Nat Swanson is a young man with a dream: a piece of Californian land. He has the deed in his pocket and a plan in his head, but already things are going awry: in the last town he stopped in, he got into a fight and killed a man. Pursued across the desert by the man’s friends, can he reach California before they catch him? But when he comes across a band of Apache holding up a wagon trail he’s haunted by the face he sees hiding there, and something makes him turn back to help. What he finds is not what he expected: three nuns and seven small children desperate for their lives. For the next five days, Swanson and Sister St Agnes must face their personal demons, overcome loss and injury, and struggle against drought and starvation while the Apaches close in around them.
Thomas Eidson’s language is simple and bold, and he tells his story through a series of different perspectives: Swanson, Sister St Agnes, and the Apache warrior Locan. St Agnes is adamant that God sent Swanson to save them, and she and her companions do seem strangely blessed despite their circumstances, but Swanson is determined – mostly – that it was just chance; chance that he was passing by and chance that made him turn around to help. Locan, however, as Swanson picks off his men, sees this luck as an evil magic created by the strange black-clad women and, while his compatriots wish to cut their losses and leave, he sees that if they follow that path his reputation will be forever lost – the only way to restore it will be to destroy the white man and the black-clad women.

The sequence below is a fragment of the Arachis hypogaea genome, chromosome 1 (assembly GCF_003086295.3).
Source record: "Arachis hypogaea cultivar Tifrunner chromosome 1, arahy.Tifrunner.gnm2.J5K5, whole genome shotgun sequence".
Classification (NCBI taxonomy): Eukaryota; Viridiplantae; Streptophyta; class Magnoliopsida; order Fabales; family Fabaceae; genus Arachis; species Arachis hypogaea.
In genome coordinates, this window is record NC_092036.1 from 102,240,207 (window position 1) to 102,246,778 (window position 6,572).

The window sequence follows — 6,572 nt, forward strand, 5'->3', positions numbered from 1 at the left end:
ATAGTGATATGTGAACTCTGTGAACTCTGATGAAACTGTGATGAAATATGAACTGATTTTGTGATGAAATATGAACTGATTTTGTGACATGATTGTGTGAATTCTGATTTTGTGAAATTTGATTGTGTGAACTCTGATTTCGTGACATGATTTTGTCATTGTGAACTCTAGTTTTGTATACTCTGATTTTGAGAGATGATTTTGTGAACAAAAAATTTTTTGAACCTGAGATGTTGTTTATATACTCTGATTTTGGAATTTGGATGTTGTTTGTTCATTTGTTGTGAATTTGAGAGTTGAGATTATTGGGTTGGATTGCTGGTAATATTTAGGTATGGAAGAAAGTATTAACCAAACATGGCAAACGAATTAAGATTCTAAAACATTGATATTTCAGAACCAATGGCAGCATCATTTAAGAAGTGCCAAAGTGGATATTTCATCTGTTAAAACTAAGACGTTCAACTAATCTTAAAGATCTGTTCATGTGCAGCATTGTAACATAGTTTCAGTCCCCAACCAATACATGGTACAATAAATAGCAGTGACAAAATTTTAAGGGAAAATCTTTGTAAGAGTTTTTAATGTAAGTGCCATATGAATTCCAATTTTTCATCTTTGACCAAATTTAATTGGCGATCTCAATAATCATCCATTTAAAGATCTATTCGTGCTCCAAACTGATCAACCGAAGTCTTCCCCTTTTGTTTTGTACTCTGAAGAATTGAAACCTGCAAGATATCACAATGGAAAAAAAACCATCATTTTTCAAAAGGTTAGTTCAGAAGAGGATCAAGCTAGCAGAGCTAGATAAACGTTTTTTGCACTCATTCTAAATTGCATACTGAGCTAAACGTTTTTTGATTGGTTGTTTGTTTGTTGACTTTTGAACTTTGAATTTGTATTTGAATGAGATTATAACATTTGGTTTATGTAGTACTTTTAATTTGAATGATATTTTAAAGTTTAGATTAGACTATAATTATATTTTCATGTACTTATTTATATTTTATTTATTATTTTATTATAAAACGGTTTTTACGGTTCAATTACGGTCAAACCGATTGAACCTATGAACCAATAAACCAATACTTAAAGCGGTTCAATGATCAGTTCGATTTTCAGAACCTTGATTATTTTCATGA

I was a little wary, to begin with, with the depiction of the Apache as a group of blood-lusting warriors who, as St Agnes says, “know no better”. However, I assume that Eidson has based their aspects on historical behaviors by the Apache. What is not explained is exactly why the Apache raided the nuns’ wagon party to begin with. Once things begin to go wrong for them, it becomes a matter of pride and honor for Locan to see things through to their conclusion. That I understand. But what was the original purpose? Just theft?
Of course, all of mankind is entirely capable of carrying out atrocities equal to and worse than Locan and his compatriots. What is frustrating in traditional Westerns is that cultures are frequently painted in a right/wrong, white/black way – white good, everyone else bad. Eidson treads a difficult line here, but his intention is not to dispel such myths, rather to step authentically into the minds and opinions of his characters, the people of the time in which he is writing, and tell a story. This he does with aplomb. Furthermore, although he dabbles in the discussion of God and faith, by telling the majority of this aspect of the story from the mostly agnostic Swanson, Eidson avoids making it into an agenda. It is a deft and accomplished piece of storytelling, and certainly makes me want to read more about this era and/or setting. Cormac McCarthy’s The Border Trilogy has been on my list of must-reads for a while, and I think perhaps it’s time I brought it the top, and I’ll be thinking more about reading and recommending those rarer seeds, books that are as evocative and unusual as St Agnes' Stand.